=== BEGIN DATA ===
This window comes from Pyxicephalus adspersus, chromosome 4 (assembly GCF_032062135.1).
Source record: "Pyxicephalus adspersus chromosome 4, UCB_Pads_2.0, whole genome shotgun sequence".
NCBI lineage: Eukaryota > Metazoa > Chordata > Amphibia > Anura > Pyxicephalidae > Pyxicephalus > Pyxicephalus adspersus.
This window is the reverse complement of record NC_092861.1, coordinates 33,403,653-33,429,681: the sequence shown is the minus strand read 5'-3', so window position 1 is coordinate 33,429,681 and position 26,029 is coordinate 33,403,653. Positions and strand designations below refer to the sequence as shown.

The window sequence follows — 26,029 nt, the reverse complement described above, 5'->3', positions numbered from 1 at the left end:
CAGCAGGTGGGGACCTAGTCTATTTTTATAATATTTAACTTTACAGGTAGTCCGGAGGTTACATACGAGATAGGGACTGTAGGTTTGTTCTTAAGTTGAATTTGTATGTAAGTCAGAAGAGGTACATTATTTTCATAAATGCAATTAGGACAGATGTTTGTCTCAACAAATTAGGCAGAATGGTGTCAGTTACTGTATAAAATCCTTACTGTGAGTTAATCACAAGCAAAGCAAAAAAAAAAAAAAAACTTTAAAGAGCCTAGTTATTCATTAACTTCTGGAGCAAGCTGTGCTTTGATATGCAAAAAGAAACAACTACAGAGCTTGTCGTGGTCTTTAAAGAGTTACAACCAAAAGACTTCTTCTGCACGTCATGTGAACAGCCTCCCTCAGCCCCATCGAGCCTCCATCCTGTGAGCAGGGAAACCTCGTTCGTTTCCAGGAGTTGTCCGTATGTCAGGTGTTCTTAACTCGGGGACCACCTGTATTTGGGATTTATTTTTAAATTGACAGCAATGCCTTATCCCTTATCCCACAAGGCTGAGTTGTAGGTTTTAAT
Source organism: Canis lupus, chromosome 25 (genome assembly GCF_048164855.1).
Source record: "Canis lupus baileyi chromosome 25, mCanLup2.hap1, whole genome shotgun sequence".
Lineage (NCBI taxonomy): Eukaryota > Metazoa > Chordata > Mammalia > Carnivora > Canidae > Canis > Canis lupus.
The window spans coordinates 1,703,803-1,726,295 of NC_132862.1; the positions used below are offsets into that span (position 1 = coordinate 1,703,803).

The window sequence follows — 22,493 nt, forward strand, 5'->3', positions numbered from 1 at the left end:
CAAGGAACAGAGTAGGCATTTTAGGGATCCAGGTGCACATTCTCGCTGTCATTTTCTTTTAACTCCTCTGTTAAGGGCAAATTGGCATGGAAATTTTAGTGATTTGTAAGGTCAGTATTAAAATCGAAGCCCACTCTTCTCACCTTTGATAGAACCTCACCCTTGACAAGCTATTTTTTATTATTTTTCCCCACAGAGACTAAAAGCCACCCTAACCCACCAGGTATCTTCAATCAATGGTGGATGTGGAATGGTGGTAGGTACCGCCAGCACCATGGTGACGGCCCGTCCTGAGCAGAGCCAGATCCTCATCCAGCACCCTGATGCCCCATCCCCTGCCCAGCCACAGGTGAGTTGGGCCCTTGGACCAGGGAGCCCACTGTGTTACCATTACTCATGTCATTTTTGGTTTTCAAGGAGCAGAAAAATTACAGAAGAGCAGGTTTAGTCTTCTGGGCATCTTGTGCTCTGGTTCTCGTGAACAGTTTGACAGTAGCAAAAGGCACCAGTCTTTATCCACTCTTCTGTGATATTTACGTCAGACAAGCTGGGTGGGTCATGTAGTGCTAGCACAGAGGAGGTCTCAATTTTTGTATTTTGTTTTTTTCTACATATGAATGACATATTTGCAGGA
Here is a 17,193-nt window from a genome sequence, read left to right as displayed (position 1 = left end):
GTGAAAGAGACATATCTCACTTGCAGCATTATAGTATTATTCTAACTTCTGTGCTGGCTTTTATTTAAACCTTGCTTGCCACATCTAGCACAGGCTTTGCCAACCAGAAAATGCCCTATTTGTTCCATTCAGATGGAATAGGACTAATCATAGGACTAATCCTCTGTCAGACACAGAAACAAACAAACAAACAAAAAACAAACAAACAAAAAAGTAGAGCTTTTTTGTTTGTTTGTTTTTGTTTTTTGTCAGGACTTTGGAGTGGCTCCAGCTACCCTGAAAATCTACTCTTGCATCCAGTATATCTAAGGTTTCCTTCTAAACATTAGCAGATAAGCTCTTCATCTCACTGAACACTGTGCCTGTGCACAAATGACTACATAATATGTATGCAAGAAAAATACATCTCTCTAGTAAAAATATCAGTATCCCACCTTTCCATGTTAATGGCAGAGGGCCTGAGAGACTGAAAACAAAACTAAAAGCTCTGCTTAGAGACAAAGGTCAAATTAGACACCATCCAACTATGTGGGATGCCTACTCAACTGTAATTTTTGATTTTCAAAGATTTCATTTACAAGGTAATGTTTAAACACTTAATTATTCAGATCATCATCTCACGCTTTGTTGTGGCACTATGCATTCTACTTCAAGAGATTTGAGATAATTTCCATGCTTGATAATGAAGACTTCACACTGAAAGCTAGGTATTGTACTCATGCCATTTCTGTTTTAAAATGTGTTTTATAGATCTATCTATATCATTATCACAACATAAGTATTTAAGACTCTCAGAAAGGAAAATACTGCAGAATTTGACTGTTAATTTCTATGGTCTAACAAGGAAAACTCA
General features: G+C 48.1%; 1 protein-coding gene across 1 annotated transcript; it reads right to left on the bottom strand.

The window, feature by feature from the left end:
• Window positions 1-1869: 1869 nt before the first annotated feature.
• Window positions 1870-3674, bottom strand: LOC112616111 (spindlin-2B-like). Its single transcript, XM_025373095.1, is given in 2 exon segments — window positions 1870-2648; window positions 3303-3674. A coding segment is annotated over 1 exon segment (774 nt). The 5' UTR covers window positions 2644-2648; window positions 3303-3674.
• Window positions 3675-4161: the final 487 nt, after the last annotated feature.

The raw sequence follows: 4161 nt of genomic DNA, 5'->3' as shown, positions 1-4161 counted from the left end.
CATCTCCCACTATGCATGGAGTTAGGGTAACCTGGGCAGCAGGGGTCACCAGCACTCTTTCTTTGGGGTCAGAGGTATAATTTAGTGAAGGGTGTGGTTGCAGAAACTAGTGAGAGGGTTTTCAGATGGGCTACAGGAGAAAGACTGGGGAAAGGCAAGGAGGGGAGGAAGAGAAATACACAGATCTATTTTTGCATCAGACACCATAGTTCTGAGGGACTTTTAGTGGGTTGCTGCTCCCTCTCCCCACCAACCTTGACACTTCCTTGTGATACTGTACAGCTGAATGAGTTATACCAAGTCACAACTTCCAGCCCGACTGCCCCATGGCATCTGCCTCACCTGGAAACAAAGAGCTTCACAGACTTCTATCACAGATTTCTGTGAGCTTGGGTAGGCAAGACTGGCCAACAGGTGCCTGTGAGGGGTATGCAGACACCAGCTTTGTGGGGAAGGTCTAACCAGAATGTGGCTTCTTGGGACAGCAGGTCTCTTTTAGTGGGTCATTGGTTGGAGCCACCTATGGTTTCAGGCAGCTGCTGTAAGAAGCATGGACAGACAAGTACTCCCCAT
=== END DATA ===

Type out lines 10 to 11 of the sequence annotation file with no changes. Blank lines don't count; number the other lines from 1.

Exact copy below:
The window spans coordinates 1,703,803-1,726,295 of NC_132862.1; the positions used below are offsets into that span (position 1 = coordinate 1,703,803).

The window sequence follows — 22,493 nt, forward strand, 5'->3', positions numbered from 1 at the left end: